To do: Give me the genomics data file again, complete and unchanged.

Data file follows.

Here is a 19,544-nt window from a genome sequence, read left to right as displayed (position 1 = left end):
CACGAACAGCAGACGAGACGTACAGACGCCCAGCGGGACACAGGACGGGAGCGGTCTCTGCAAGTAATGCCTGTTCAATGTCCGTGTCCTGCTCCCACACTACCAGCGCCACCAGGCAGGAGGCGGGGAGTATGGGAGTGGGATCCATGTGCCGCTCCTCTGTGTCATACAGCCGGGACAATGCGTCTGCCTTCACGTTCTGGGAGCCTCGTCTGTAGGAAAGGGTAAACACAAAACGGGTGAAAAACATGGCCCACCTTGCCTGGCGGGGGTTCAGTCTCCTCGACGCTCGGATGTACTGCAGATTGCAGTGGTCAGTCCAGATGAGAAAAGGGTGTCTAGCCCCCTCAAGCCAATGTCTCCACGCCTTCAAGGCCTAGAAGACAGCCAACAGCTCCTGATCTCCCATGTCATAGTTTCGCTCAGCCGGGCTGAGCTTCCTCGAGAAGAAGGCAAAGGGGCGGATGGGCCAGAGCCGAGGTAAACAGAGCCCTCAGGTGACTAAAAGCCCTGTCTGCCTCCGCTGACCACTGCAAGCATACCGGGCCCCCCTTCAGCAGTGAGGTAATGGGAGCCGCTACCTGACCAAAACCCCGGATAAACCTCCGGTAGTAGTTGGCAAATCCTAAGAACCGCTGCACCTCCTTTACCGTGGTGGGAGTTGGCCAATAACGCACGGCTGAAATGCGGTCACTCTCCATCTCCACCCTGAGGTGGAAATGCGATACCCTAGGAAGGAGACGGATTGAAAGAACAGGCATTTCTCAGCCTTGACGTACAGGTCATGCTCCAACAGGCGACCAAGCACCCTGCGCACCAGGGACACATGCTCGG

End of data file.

Here is a 19,544-nt window from a genome sequence, read left to right as displayed (position 1 = left end):
CACGAACAGCAGACGAGACGTACAGACGCCCAGCGGGACACAGGACGGGAGCGGTCTCTGCAAGTAATGCCTGTTCAATGTCCGTGTCCTGCTCCCACACTACCAGCGCCACCAGGCAGGAGGCGGGGAGTATGGGAGTGGGATCCATGTGCCGCTCCTCTGTGTCATACAGCCGGGACAATGCGTCTGCCTTCACGTTCTGGGAGCCTCGTCTGTAGGAAAGGGTAAACACAAAACGGGTGAAAAACATGGCCCACCTTGCCTGGCGGGGGTTCAGTCTCCTCGACGCTCGGATGTACTGCAGATTGCAGTGGTCAGTCCAGATGAGAAAAGGGTGTCTAGCCCCCTCAAGCCAATGTCTCCACGCCTTCAAGGCCTAGAAGACAGCCAACAGCTCCTGATCTCCCATGTCATAGTTTCGCTCAGCCGGGCTGAGCTTCCTCGAGAAGAAGGCAAAGGGGCGGATGGGCCAGAGCCGAGGTAAACAGAGCCCTCAGGTGACTAAAAGCCCTGTCTGCCTCCGCTGACCACTGCAAGCATACCGGGCCCCCCTTCAGCAGTGAGGTAATGGGAGCCGCTACCTGACCAAAACCCCGGATAAACCTCCGGTAGTAGTTGGCAAATCCTAAGAACCGCTGCACCTCCTTTACCGTGGTGGGAGTTGGCCAATAACGCACGGCTGAAATGCGGTCACTCTCCATCTCCACCCTGAGGTGGAAATGCGATACCCTAGGAAGGAGACGGATTGAAAGAACAGGCATTTCTCAGCCTTGACGTACAGGTCATGCTCCAACAGGCGACCAAGCACCCTGCGCACCAGGGACACATGCTCGG